I never understood why governments switched from John Hicks IS/LM Model which lasted from 1937 -1997 to its present GDP calculations
(b) The rate of interest.
Income and the rate of interest are therefore determined together at the point of intersection of these two curves, i.e., E in Fig. 20.3. The equilibrium rate of interest thus determined is Or2 and the level of income determined is OY2.
At this point income and the rate of interest stand in relation to each other such that (1) the goods market is in equilibrium, that is, the aggregate demand equals the level of aggregate output, and (2) the demand for money is in equilibrium with the supply of money (i.e., the desired amount of money is equal to the actual supply of money). It should be noted that LM curve has been drawn by keeping the supply of money fixed.
Effect of Changes in Supply of Money on the Rate of Interest and Income Level:
Let us first consider what will happen if the supply of money is increased by the action of the Central Bank. Given the liquidity preference schedule, with the increase in the supply of money, more money will be available for speculative motive at a given level of income which will cause the interest rate to fall.
As a result, the LM curve will shift to the right. With this rightward shift in the LM curve, in the new equilibrium position, rate of interest will be lower and the level of income greater than at point E. With the increase in the supply of money, LM curve shifts to the right to the position LM’, and with IS schedule remaining unchanged, new equilibrium is at point G corresponding to which rate of interest is lower and level of income greater than at E.
Now, suppose that instead of increasing the supply of money, Central Bank of the country takes steps to reduce the supply of money. With the reduction in the supply of money, less money will be available for speculative motive at each level of income and, as a result, the LM curve will shift to the left of E, and the is curve remaining unchanged, in the new equilibrium position (as shown by point T in Fig. 20.4) the rate of interest will be higher and the level of income smaller than before.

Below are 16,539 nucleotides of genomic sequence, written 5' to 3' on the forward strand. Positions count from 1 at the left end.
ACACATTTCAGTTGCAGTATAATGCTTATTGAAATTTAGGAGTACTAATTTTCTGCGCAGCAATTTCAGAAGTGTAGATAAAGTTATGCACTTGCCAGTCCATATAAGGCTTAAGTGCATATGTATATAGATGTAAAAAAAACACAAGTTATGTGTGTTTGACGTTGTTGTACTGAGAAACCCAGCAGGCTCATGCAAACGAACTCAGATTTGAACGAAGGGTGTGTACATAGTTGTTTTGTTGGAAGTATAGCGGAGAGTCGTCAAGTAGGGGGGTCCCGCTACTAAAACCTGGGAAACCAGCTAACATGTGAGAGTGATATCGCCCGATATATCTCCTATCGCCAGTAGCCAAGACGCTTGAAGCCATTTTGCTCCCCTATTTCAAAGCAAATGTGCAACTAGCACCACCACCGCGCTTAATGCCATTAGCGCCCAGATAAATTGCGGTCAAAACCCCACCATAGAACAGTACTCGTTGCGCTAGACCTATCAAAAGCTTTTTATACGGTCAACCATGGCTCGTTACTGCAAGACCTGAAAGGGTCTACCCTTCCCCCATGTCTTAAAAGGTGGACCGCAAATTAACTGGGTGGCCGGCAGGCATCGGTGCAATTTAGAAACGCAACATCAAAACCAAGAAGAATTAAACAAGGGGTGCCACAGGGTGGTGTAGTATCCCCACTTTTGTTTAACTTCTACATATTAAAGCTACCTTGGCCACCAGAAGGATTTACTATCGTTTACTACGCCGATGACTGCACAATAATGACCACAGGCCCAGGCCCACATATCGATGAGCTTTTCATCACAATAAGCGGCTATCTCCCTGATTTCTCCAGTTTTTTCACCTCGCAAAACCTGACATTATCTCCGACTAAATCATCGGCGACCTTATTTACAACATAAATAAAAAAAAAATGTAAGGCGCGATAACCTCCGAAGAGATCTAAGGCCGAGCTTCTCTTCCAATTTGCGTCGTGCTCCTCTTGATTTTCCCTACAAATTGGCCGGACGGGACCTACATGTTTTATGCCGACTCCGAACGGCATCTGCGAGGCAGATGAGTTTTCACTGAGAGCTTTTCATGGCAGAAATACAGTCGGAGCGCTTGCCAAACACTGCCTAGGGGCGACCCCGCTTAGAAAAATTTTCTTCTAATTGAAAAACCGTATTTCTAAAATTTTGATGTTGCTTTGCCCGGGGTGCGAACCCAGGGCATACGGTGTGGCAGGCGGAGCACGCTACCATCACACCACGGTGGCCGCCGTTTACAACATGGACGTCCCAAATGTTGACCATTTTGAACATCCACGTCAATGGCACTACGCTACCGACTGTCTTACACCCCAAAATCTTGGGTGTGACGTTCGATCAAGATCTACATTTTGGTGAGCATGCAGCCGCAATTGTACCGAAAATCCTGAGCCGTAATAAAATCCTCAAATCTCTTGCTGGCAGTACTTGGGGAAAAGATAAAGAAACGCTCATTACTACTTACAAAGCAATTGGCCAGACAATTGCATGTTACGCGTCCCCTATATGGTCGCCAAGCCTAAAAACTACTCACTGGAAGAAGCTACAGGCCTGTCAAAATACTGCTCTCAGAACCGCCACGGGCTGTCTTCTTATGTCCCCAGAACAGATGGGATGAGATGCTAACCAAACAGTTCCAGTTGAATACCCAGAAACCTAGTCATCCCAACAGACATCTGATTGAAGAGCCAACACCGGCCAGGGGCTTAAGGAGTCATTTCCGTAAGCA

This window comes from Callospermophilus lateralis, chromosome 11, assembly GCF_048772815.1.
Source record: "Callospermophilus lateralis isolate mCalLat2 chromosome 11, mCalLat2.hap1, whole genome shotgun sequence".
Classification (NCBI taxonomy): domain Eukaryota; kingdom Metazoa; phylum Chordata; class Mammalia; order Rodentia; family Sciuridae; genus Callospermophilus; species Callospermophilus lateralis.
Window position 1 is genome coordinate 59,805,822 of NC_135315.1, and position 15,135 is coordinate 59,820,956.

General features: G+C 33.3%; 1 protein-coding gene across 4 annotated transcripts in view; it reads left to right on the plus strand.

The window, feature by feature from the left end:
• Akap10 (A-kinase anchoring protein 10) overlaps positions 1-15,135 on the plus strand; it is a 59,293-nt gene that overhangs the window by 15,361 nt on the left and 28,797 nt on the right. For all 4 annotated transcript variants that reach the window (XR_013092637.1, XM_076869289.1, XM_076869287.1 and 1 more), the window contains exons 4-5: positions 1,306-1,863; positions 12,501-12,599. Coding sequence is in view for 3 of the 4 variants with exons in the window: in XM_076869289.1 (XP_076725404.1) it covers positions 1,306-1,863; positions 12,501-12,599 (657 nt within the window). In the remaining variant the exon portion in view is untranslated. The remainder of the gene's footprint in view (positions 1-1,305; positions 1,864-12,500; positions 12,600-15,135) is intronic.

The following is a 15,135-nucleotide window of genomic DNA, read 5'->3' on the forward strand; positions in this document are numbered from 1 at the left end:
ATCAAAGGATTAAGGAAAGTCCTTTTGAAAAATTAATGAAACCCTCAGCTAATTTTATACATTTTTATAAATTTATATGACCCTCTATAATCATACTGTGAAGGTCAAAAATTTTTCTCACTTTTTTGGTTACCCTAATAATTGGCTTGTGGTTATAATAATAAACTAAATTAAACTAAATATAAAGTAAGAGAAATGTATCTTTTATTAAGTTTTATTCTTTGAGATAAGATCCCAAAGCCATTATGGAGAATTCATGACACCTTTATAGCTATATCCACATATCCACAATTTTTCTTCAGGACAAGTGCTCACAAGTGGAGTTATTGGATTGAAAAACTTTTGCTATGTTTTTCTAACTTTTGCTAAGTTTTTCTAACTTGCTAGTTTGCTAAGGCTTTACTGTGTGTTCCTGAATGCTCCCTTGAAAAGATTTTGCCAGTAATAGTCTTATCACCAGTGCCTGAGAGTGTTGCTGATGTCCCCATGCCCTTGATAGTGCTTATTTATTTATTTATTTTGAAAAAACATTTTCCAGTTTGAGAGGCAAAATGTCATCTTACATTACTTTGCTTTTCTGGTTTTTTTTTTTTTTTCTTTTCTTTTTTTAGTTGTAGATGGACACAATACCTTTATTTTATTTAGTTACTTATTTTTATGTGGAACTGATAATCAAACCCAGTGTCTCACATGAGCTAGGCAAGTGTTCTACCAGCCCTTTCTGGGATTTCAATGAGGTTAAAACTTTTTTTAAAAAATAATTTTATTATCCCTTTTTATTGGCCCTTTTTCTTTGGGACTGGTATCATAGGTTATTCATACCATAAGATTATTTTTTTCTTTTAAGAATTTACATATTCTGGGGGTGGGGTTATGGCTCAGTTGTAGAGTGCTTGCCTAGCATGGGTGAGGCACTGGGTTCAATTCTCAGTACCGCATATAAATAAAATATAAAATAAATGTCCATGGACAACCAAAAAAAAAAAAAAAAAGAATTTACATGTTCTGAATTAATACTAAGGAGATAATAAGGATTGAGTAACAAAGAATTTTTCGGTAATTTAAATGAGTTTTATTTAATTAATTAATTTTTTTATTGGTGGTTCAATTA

Changes in the Desire to Save or Propensity to Consume:
Let us consider what happens to the rate of interest when desire to save or, in other words, propensity to consume changes. When people’s desire to save falls, that is, when propensity to consume rises, the aggregate demand curve will shift upward and, therefore, level of national income will rise at each rate of interest.
As a result, the IS curve will shift outward to the right. In Fig. 20.5 suppose with a certain given fall in the desire to save (or increase in the propensity to consume), the IS curve shifts rightward to the dotted position IS”. With LM curve remaining unchanged, the new equilibrium position will be established at H corresponding to which rate of interest as well as level of income will be greater than at E.
Thus, a fall in the desire to save has led to the increase in both rate of interest and level of income. On the other hand, if the desire to save rises, that is, if the propensity to consume falls, aggregate demand curve will shift downward which will cause the level of national income to fall for each rate of interest and as a result the IS curve will shift to the left.
With this, and LM curve remaining unchanged, the new equilibrium position will be reached to the left of E, say at point L (as shown in Fig. 20.5) corresponding to which both rate of interest and level of national income will be smaller than at E.